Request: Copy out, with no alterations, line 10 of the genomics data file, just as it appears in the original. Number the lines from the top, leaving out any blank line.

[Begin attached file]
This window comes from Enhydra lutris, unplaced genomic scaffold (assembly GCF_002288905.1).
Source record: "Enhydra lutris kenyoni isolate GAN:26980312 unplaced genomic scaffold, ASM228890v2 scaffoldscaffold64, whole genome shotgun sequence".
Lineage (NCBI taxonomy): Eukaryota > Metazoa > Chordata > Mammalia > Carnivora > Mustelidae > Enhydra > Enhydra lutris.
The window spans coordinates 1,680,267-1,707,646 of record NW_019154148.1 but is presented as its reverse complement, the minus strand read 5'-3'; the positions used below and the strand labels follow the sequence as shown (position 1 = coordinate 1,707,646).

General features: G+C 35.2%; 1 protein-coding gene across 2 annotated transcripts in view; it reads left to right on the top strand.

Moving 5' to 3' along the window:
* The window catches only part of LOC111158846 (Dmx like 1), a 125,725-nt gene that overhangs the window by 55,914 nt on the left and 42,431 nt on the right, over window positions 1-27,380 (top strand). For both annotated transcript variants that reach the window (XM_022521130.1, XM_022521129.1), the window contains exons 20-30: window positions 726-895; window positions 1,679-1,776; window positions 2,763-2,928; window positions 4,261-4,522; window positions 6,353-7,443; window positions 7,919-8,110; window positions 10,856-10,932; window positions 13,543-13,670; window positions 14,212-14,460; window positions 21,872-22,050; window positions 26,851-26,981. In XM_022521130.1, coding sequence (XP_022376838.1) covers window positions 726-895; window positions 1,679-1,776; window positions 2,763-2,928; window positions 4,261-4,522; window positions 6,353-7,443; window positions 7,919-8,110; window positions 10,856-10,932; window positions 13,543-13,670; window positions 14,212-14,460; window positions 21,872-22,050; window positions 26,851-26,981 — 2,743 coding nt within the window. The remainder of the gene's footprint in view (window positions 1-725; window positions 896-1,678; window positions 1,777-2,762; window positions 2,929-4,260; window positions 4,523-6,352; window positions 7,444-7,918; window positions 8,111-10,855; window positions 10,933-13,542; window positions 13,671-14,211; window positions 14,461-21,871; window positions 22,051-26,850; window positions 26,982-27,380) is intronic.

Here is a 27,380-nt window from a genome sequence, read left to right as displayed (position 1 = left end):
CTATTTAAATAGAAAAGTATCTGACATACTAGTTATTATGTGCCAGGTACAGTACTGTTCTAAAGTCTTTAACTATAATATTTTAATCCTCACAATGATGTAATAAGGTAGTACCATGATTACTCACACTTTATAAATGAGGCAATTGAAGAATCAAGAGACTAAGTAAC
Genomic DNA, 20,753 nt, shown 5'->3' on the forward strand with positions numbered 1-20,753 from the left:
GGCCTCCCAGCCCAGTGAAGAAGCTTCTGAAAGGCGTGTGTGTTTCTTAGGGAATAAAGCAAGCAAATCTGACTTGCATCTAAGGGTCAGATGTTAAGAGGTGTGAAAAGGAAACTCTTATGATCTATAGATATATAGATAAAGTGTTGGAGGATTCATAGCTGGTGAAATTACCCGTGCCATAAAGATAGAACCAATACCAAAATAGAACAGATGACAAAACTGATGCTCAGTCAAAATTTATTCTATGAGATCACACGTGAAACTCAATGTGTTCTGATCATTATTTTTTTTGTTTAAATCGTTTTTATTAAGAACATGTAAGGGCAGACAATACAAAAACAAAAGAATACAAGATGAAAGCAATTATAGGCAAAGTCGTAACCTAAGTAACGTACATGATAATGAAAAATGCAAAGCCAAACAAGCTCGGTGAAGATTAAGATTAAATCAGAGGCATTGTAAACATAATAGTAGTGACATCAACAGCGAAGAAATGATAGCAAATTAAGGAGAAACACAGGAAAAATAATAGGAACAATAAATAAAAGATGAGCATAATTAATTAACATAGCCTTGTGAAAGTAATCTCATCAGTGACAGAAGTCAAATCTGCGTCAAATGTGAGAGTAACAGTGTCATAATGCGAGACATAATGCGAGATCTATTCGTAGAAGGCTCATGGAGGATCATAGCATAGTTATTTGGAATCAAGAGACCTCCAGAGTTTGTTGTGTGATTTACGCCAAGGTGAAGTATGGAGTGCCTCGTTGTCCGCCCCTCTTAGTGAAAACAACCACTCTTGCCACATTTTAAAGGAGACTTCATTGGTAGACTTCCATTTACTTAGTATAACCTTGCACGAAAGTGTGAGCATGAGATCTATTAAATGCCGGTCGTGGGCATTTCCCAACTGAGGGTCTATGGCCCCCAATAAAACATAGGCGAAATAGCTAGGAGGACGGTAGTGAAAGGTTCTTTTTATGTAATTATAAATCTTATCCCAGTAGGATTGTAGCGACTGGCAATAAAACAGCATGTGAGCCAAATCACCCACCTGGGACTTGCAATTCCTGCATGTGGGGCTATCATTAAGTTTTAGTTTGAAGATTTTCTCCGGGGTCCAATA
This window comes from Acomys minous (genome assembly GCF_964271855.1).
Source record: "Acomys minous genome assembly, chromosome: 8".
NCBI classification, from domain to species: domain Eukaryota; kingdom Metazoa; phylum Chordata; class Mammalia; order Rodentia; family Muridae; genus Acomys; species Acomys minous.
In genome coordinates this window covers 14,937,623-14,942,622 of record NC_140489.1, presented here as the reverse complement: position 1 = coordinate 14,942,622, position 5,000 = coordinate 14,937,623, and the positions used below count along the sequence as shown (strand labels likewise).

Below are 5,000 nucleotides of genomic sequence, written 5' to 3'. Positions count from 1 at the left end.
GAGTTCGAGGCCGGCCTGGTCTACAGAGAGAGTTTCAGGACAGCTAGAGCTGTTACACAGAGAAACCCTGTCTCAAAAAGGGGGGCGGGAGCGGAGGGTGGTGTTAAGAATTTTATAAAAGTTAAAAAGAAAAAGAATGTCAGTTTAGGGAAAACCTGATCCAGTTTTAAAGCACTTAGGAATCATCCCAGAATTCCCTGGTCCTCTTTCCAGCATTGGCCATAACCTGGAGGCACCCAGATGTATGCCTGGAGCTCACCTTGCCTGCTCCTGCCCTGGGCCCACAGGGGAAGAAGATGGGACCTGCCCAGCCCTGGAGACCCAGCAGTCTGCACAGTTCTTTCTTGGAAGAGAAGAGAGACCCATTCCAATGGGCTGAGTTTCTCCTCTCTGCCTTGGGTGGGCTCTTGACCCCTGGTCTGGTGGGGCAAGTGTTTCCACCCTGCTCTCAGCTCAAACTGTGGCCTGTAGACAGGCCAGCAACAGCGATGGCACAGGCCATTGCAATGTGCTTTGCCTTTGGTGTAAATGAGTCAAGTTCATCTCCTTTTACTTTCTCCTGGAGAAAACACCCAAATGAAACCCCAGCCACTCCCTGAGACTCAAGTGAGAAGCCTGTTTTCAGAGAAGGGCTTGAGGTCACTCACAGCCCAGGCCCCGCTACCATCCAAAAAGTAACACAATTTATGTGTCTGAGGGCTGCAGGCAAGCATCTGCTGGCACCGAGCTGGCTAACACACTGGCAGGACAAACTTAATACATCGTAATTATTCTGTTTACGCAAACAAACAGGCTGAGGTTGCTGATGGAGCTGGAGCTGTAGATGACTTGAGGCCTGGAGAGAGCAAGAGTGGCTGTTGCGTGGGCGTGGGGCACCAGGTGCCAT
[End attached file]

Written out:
Genomic DNA, 20,753 nt, shown 5'->3' on the forward strand with positions numbered 1-20,753 from the left: